My problem with feminism is that it tries to force this idea of “equality” and “sameness” on all women. As a result, we are pushed to compete in a man’s world, be as aggressive as men, and all sorts of interpersonal problems between the sexes are created.

    I think when the world acknowledges the real differences in strengths between men and women, and celebrates those differences, we will be in a much better place. Feminism is not getting us there.

    1. @A, June 25, 2014 at 1:13 pm:

      Lots to reflect on today–both from the blog post and your thoughtful response! As for my two cents I think it would be difficult to find anyone these days who would claim that females and males are biologically identical. In my experience and environment, contemporary discussion has moved on from that topic. I try to keep in mind that sex and gender are not synonyms. Of course sex is biologically determined (genitalia, hormones, female, male, etc), but what gender (woman, man, girl, boy, etc) means is culturally created. For me feminism IS also about recognizing differences and strengths between people. My concern is that all too often people who happen to be female are still treated as second-class citizens despite their strengths and accomplishments. In the workplace, my colleague prefers an “aggressive” hardsell business technique and I a “collaborative” brainstorm one, and all other things being equal–education, experience, responsibilities, performance, results, etc–the fact that my good colleague happens to be male should not mean that he earns more than me regardless of whether I happen to be female or male. That is just one example of one aspect of life where I think a lot of the conversation centers on today. And I think it’s wonderful that we are in a position to have conversations because that is the starting point of how cultures are formed, transformed, and hopefully lead to a better world for us all.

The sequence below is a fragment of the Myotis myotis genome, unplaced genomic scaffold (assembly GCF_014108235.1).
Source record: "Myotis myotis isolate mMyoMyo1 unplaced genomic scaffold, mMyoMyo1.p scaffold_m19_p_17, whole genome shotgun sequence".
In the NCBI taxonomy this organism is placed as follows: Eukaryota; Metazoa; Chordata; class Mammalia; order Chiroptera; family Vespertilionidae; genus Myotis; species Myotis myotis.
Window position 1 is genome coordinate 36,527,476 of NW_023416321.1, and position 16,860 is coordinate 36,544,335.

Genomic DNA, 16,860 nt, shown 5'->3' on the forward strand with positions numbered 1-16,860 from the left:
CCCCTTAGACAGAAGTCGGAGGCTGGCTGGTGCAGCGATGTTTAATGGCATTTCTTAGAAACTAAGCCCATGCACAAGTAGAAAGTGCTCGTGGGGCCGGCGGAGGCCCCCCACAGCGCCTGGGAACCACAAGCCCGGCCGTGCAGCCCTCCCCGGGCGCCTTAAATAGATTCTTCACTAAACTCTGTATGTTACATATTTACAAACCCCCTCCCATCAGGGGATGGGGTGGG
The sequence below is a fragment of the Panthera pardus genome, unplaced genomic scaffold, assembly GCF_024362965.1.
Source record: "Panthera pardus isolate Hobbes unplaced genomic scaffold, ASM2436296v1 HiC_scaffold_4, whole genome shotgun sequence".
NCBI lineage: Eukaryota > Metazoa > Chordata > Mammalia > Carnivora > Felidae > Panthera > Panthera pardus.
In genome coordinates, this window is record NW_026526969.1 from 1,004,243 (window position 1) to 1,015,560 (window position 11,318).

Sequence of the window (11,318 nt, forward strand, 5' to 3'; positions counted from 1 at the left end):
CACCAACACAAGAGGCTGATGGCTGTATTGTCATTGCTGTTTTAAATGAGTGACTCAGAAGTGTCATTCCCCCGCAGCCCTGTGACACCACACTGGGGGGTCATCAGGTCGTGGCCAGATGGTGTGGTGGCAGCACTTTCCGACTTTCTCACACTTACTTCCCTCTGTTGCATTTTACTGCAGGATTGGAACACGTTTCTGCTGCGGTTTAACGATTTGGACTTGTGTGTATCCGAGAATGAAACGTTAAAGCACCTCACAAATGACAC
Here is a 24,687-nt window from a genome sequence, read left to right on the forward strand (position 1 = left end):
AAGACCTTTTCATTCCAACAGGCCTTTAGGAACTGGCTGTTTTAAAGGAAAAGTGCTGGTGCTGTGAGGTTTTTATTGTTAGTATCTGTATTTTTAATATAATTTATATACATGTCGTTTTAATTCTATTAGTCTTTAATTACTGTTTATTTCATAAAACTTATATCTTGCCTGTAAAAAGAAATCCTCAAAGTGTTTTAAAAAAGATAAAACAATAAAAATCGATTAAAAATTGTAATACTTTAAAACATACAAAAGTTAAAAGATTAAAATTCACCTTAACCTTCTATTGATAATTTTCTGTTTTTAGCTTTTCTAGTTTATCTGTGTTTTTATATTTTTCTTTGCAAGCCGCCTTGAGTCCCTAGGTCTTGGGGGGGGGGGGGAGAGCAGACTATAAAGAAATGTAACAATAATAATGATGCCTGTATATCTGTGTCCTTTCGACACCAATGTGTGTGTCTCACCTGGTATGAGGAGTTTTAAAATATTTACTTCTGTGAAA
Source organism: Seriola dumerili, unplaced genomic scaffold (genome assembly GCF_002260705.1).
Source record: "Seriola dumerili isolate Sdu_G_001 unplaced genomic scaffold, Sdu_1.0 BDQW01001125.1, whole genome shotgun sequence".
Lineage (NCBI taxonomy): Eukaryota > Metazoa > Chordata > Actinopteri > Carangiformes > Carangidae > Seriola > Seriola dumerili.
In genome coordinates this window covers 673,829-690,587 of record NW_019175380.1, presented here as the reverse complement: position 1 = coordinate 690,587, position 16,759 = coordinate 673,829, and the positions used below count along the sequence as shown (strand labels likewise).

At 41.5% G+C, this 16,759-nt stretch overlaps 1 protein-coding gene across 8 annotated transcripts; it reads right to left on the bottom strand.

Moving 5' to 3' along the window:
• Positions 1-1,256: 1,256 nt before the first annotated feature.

1. I certainly agree that women should not be treated as second-class citizens. But that’s the point: we will be when we are judged on being men’s “equals.” I think if we start acknowledging the differences, we can think about jobs where women can thrive, and value things like nurturing and collaborating. Currently, the aggressive ones will win, there is no question.

        I will add I am pretty sure that gender is in fact biological, no matter what we might wish. When I look at the animal kingdom, I can’t believe that the clear gender roles there are culturally determined. It’s largely instinct. If you’ve ever had dogs, you know that male and female dogs are quite different. And why is it that no cultures around the world have men in the role of raising kids, though we have all sorts of other cultural differences?